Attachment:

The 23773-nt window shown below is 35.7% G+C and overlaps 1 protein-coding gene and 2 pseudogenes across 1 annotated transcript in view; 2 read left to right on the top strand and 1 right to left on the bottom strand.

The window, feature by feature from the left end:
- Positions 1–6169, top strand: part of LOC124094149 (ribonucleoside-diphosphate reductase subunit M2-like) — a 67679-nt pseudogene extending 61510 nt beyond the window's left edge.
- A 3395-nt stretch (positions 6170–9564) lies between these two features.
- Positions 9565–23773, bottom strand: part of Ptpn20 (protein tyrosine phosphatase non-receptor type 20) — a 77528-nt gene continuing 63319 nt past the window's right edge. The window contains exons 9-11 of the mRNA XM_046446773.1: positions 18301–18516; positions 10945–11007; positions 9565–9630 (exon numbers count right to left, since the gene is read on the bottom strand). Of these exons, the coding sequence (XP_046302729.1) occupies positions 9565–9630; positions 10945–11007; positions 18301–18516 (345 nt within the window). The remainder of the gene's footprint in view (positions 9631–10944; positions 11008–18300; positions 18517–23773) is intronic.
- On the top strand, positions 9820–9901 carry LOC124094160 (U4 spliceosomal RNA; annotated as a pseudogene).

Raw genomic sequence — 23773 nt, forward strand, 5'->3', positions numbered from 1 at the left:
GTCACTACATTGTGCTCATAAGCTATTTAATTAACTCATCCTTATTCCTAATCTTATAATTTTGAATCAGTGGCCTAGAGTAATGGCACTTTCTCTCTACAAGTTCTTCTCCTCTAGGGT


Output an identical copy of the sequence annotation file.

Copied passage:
The 23773-nt window shown below is 35.7% G+C and overlaps 1 protein-coding gene and 2 pseudogenes across 1 annotated transcript in view; 2 read left to right on the top strand and 1 right to left on the bottom strand.

The window, feature by feature from the left end:
- Positions 1–6169, top strand: part of LOC124094149 (ribonucleoside-diphosphate reductase subunit M2-like) — a 67679-nt pseudogene extending 61510 nt beyond the window's left edge.
- A 3395-nt stretch (positions 6170–9564) lies between these two features.
- Positions 9565–23773, bottom strand: part of Ptpn20 (protein tyrosine phosphatase non-receptor type 20) — a 77528-nt gene continuing 63319 nt past the window's right edge. The window contains exons 9-11 of the mRNA XM_046446773.1: positions 18301–18516; positions 10945–11007; positions 9565–9630 (exon numbers count right to left, since the gene is read on the bottom strand). Of these exons, the coding sequence (XP_046302729.1) occupies positions 9565–9630; positions 10945–11007; positions 18301–18516 (345 nt within the window). The remainder of the gene's footprint in view (positions 9631–10944; positions 11008–18300; positions 18517–23773) is intronic.
- On the top strand, positions 9820–9901 carry LOC124094160 (U4 spliceosomal RNA; annotated as a pseudogene).

Raw genomic sequence — 23773 nt, forward strand, 5'->3', positions numbered from 1 at the left:
GTCACTACATTGTGCTCATAAGCTATTTAATTAACTCATCCTTATTCCTAATCTTATAATTTTGAATCAGTGGCCTAGAGTAATGGCACTTTCTCTCTACAAGTTCTTCTCCTCTAGGGT